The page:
M&A is a tough, high-stakes business. In a 2012 Robert Sher article appearing in Forbes, the columnist cited research indicating that M&A activity has about a 50% chance of success. Nothing more than a coin flip. So, what happens when an M&A deal goes bad? Well, when the buyer of a company feels he was fleeced into buying a bad company at an unreasonably rich price, litigation often ensues. Our firm is often engaged by attorneys to assist in measuring damages associated with the claims of one party against the other in the given transaction. Economic damages can be measured in a variety of ways in cases involving post-transaction litigation. The most appropriate method(s), however, is dependent upon the specific facts and circumstances of the case.
One option for the financial expert is to measure damages in terms of lost profits. In a case where the expert measures lost profits, he will compare the actual profits realized during a period of time (“the damages period”) to the profits that would have been realized had the harmful event (e.g., breach of contract, misrepresentation, etc.) not occurred. The latter profits figure, often called “but for” profits, represents the level of earnings the business would have earned “but for” the defendant’s conduct. For example, in a case where a non-compete agreement was signed by the seller and then subsequently breached, the financial expert determines profits under two separate assumptions: 1) profits of the business without seller competition and 2) profits of the business with seller competition. The difference between these two levels of profit would be considered the damages suffered by the buyer due to the seller’s breach of the non-compete agreement.
Lost Business Value
The financial expert may also measure damages by valuing the business under two sets of assumptions. Once again, the “but for” concept is critical in this approach to measuring damages. First, the financial expert will determine the value of the business as if the harmful act never occurred. In many M&A disputes, the purchase price contemplated in the transaction is instructive in valuing the business for damages purposes.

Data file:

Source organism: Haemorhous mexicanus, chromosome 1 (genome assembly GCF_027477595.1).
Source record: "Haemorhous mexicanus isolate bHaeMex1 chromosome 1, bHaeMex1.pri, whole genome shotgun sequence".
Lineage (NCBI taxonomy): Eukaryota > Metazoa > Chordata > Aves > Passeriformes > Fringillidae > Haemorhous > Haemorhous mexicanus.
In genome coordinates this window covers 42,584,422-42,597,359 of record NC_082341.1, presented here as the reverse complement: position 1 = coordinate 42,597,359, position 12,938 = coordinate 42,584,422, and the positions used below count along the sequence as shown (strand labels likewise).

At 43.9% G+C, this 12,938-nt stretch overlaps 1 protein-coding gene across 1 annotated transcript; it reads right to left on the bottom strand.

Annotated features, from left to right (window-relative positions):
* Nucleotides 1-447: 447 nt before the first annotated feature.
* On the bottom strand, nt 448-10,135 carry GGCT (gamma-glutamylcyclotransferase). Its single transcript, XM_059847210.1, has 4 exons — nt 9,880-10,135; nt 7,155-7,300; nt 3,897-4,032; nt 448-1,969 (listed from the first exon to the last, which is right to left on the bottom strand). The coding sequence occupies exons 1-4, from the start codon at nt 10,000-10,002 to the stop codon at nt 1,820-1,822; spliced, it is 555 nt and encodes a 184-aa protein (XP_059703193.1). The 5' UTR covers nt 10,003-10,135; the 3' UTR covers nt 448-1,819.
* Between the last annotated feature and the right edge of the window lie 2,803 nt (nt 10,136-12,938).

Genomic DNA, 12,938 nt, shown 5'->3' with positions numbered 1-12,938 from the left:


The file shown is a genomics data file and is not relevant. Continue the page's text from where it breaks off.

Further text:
In other words, the purchase price paid is indicative of the value of the business in a scenario where no harmful act occurred (i.e., this is what the business would be worth “but for” the defendant’s conduct). Nonetheless, the expert may perform his own valuation analysis to independently determine the value of the business or to confirm the reasonableness of the purchase price. The discounted cash flow method, the private company transaction method and the guideline public company method can all be employed to help the expert arrive at a reasonable value of the business. It is important to reiterate, however, that a value of the business is determined under the assumption that no harmful act had ever occurred.
This value is then compared to the value of the company taking into account the impact of the harmful act. For example, the defendant may have overstated earnings to the buyer during the due diligence process as a result of misrepresentations. This may have convinced the buyer to “overpay” for the business. Therefore, the expert will value the business assuming this more appropriate level of earnings and, presumably, arrive at a lower value of the business. The difference between these two scenarios (the value assuming the harmful act never occurred vs. the subsequent value as a result of the harmful act) is considered an indication of damages.
The measurement of lost business value is most commonly applied in cases where there is permanent deterioration of value (e.g., a material segment of the business or the business as a whole has been destroyed). Because the process of valuing a business contemplates the future expected cash flows of the business into perpetuity (as opposed to a finite damages period contemplated in a lost profits approach), a measurement of lost business value assumes a permanent loss. In certain cases, the facts will support this approach while in other cases a lost profits approach using a finite damages period may be more appropriate.
Finally, in certain situations, the use of the both approaches may be applied. The expert must be careful not to perform computations that result in a duplication of recovery, however. Once again, it is critical for the expert to understand the specific facts and circumstances of the case in order to employ the best approach (or approaches) for the case at hand.